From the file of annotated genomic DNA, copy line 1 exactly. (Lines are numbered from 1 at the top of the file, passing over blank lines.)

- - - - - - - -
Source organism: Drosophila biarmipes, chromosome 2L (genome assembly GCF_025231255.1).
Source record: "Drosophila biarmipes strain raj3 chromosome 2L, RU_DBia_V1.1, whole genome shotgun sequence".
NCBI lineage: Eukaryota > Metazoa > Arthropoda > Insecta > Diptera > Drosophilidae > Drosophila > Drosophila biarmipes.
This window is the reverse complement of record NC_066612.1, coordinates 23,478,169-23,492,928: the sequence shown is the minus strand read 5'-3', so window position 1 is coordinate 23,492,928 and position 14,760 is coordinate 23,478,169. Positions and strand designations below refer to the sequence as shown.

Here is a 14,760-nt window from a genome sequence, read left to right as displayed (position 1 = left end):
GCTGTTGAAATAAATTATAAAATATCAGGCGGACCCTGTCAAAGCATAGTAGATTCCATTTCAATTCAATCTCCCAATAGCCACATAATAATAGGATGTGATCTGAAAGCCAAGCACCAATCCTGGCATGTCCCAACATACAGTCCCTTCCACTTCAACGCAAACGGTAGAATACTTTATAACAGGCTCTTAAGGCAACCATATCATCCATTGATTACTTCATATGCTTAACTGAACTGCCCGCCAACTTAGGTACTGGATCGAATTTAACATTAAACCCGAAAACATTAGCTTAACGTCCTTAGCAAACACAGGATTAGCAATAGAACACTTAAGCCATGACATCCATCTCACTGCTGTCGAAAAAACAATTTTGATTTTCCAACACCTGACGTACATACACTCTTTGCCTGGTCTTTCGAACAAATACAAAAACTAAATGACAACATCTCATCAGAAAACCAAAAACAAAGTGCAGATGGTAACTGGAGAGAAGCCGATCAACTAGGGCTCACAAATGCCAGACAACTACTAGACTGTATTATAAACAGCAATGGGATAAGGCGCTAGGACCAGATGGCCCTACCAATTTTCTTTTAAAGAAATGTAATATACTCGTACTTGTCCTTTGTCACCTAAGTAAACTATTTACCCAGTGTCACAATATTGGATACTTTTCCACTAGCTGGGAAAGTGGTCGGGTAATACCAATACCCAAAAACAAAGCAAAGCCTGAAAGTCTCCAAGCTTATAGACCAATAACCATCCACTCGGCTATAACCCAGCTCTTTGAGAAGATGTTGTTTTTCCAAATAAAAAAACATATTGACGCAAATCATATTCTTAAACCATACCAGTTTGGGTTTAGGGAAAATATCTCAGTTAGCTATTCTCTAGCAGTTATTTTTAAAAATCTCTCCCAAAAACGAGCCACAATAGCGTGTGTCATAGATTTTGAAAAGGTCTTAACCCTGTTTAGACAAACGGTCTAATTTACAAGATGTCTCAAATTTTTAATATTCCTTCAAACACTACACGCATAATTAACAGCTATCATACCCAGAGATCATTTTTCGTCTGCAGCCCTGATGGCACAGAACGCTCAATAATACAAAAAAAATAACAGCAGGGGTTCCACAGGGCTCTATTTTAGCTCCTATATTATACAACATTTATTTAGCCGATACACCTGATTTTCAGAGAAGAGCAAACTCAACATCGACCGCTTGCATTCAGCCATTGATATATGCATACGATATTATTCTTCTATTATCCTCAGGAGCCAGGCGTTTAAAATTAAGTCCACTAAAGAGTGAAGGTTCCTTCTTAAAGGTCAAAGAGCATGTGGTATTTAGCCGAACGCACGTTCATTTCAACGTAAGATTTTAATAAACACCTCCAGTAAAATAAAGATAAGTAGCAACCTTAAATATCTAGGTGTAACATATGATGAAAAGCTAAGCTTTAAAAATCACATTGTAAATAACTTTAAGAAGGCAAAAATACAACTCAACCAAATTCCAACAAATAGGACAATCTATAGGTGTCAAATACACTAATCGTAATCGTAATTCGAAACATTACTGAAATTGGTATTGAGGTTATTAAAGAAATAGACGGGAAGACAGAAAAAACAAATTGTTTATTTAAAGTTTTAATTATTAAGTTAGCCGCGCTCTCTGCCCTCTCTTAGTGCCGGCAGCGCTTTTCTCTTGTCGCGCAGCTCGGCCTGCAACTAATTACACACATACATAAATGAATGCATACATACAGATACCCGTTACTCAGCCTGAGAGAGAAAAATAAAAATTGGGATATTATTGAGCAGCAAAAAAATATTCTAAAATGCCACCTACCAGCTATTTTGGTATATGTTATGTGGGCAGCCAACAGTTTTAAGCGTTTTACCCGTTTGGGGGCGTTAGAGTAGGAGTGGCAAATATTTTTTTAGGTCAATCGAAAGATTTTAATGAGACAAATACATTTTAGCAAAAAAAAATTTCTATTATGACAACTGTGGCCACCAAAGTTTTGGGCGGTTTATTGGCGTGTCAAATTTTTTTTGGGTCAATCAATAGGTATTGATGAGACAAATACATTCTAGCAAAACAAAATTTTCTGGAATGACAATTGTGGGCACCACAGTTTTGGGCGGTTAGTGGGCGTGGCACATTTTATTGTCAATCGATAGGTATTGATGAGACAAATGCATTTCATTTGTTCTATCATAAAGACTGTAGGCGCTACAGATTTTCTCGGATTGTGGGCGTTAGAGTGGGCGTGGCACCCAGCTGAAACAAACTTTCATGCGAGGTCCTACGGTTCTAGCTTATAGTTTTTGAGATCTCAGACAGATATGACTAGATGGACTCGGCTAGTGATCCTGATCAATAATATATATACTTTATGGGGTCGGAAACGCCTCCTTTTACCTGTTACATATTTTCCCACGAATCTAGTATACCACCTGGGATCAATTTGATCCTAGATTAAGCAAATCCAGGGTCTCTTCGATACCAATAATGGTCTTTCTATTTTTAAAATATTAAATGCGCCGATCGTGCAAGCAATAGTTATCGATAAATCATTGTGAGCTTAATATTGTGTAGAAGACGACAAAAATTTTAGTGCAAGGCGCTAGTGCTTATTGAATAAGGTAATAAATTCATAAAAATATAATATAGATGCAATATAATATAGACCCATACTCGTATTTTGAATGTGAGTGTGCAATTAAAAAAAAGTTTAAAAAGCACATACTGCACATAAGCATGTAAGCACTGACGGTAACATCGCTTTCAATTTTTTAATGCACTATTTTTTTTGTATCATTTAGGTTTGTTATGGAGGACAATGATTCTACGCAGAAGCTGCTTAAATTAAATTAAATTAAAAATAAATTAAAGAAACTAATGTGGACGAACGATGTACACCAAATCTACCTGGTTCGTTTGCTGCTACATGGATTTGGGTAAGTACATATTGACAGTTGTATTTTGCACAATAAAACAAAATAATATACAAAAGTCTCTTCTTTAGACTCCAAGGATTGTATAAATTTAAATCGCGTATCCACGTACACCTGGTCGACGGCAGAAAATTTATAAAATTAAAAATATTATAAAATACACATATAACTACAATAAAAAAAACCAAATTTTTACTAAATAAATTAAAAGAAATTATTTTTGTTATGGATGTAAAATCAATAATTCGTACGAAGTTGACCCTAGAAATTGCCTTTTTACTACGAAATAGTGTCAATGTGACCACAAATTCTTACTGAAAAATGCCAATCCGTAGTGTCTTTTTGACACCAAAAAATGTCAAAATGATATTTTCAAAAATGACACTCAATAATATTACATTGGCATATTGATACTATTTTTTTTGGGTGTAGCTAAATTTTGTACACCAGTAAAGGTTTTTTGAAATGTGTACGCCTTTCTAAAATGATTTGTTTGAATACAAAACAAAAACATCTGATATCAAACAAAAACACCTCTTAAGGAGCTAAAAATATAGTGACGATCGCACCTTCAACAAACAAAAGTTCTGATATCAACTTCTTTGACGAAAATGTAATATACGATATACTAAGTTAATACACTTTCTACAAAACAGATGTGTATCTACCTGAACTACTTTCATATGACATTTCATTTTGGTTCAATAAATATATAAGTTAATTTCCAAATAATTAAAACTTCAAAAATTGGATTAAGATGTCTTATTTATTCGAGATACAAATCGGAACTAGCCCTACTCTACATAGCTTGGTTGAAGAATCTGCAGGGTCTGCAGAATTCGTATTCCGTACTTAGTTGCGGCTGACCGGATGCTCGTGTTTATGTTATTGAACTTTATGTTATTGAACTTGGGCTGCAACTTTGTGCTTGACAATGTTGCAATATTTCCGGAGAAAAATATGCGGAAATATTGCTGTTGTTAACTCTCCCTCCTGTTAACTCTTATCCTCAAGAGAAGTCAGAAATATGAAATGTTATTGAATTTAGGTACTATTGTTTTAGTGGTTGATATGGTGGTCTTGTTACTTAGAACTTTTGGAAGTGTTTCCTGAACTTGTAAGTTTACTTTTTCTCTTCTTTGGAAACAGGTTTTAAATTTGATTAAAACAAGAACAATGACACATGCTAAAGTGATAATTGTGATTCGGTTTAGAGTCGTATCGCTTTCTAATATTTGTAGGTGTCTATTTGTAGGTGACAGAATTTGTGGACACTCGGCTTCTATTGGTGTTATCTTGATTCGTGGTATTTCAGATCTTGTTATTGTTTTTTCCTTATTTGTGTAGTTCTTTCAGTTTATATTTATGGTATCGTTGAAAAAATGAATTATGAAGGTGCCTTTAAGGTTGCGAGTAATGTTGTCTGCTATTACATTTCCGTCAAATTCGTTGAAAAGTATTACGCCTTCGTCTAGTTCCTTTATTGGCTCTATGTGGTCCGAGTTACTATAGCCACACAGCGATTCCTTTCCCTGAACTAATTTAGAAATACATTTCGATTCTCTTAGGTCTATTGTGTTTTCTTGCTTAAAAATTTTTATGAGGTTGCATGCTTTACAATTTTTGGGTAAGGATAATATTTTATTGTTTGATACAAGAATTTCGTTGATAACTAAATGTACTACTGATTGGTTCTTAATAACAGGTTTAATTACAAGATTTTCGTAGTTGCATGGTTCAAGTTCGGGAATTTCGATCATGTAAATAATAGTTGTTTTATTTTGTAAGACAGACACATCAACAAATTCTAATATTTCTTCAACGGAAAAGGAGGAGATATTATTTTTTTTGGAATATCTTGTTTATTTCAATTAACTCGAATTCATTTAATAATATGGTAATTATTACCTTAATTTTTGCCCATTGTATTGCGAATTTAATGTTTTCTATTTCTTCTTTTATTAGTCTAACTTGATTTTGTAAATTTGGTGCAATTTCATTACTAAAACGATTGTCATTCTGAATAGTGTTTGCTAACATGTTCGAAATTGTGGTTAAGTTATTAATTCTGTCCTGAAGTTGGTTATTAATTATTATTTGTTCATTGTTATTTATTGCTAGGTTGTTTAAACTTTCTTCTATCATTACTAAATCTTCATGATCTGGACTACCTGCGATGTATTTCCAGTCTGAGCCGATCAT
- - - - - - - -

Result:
Source organism: Drosophila biarmipes, chromosome 2L (genome assembly GCF_025231255.1).